If you eat this many eggs you may be best not to scramble them all the time, which 'MAY' cause some oxidation. It's the oxidation and refining of fats that raise cholesterol.

Someone mentioned that eggs may actually lower cholesterol, and this may be down to their cysteine content acting as an anti-oxidant. I'm of the opinion that free radicals are the cause of high cholesterol (excess cholesterol and calcium acting as a protective agent against chronic inflammation and arterial damage - note that I'm not saying arterial cholesterol is healthy, but it is necessary in unhealthy individuals!). Look for the best quality eggs you can though.




May? Isn't this a forsure -- heat and oxygen WILL oxidize the cholesterol forming oxycholesterol which is not good for the body. Just how "not good" is up for debate though. Just to be safe when I scramble I do it on low heat and with a stable fat like coconut oil. Otherwise, I vary up the soft boiled, poached, over easy, etc. I think the BEST has to be soft boiled though...must be the least oxidized.


I recommend only eating the shell once in a while.


yes it's true. for sure it will oxidize to even some degree. Atleast one molecule will undergo oxidation, this is true always. No matter how unreal a chemical reaction may be in terms of energetic cost and stability. Atleast one molecule(or really a very very small almost unmeasurable amount will form) to satisfy certain non-zero conditions in the equillibrium constant.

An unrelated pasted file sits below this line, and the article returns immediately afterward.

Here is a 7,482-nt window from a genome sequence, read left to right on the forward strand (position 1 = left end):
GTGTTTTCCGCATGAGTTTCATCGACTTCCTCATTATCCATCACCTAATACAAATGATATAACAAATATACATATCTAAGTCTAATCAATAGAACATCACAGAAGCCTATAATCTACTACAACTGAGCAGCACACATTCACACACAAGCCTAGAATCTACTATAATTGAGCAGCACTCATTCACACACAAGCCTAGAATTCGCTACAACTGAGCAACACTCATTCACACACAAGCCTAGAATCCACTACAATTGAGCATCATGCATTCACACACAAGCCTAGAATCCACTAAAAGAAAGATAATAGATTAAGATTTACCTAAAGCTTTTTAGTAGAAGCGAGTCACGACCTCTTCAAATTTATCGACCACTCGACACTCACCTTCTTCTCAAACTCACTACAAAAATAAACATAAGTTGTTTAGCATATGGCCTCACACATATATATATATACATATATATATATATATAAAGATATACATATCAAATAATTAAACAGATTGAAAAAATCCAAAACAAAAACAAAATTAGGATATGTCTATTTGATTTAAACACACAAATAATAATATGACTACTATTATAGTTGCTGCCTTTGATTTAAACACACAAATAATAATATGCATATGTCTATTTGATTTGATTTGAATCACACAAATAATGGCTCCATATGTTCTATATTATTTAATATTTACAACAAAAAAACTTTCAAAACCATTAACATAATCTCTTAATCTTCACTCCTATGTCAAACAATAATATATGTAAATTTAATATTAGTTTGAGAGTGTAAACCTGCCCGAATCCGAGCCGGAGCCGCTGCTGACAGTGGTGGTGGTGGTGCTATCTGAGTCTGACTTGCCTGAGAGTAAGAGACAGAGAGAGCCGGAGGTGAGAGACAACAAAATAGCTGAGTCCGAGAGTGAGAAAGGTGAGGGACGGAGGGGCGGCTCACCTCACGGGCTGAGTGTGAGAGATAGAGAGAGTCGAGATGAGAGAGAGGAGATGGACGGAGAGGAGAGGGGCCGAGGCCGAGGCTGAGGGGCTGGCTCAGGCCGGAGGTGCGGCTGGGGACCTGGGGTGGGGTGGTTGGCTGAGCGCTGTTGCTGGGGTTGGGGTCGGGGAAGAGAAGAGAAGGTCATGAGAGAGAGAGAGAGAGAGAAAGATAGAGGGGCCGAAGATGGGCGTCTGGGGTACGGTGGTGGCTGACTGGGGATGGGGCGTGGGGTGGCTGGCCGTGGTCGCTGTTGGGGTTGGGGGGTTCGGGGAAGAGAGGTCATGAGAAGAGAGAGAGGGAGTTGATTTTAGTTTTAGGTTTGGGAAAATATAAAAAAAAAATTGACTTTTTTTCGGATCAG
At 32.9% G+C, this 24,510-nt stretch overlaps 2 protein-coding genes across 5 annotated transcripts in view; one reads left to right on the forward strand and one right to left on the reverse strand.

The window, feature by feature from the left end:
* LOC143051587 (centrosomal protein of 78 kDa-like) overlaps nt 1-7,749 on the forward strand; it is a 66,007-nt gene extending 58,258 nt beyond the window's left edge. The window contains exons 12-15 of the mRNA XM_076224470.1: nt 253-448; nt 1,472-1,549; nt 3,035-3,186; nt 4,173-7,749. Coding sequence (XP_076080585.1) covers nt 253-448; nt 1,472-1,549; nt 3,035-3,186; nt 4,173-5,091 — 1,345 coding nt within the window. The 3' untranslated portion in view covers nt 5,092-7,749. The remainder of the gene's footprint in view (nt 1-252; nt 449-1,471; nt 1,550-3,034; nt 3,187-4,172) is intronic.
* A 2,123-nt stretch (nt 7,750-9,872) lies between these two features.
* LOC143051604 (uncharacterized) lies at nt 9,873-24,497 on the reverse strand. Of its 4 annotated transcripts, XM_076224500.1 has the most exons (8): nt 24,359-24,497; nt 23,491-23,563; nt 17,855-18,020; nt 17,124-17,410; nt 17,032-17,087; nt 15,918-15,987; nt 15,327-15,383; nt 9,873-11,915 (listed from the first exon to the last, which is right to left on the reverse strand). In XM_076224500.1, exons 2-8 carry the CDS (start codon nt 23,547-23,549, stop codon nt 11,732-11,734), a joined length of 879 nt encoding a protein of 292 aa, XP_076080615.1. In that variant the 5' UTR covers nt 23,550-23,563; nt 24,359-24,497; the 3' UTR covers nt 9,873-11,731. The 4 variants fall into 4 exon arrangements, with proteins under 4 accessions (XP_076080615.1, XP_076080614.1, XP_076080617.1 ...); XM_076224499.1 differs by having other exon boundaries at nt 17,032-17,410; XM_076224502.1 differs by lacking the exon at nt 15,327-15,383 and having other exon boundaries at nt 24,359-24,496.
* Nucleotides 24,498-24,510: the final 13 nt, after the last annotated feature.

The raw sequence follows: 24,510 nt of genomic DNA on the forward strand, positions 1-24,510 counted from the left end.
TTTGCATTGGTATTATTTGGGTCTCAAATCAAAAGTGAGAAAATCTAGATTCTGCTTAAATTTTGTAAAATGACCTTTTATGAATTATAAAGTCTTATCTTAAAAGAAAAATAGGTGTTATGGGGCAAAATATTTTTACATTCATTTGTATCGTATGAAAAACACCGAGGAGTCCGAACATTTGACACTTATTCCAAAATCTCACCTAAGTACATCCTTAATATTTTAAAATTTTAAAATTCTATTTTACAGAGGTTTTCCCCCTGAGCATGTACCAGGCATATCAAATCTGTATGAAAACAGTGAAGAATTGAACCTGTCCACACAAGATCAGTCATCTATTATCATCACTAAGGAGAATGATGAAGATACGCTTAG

Ofcourse, this is being entirely gay and anal about the oxidizing reaction. in the presence of vitamin E and other anti-oxidants, Cholesterol should be protected until the antioxidants are fully oxidized. that said, i don' t think it's very likely unless you are excessively burning your eggs.


I can only wonder how much progress someone is making if they are as anal as you seem to be about food.


Good source of calcium!


You think so? Excessively burning? And here I am thinking that nearly ALL the molecules of the cholesterol are oxidized rather rapidly!


You know what, you're right. Time to stop worrying so much. However, bodybuilding progress is one thing, but health and longevity are another and I try to balance the two of them, albeit I tend to put more "weight" on the health side of things.

Hey ProX, since you seem to have pretty good knowledge on this topic, given the information on powdered eggs (whole egg powder), powdered milk, etc. -- in fact it contains ALOT of oxidized cholesterol, would you say to avoid these things like the plague, or do you think it's trivial?


I think "everything in moderation" is a good rule to follow in life. I also think that the biology of a bodybuilder who trains 6 days a week, has 2-3 times more muscle than average and has geared his body to run at a higher metabolic rate than that of a sedentary person will see slightly different effects from his eating habits than that of the people usually used for these studies.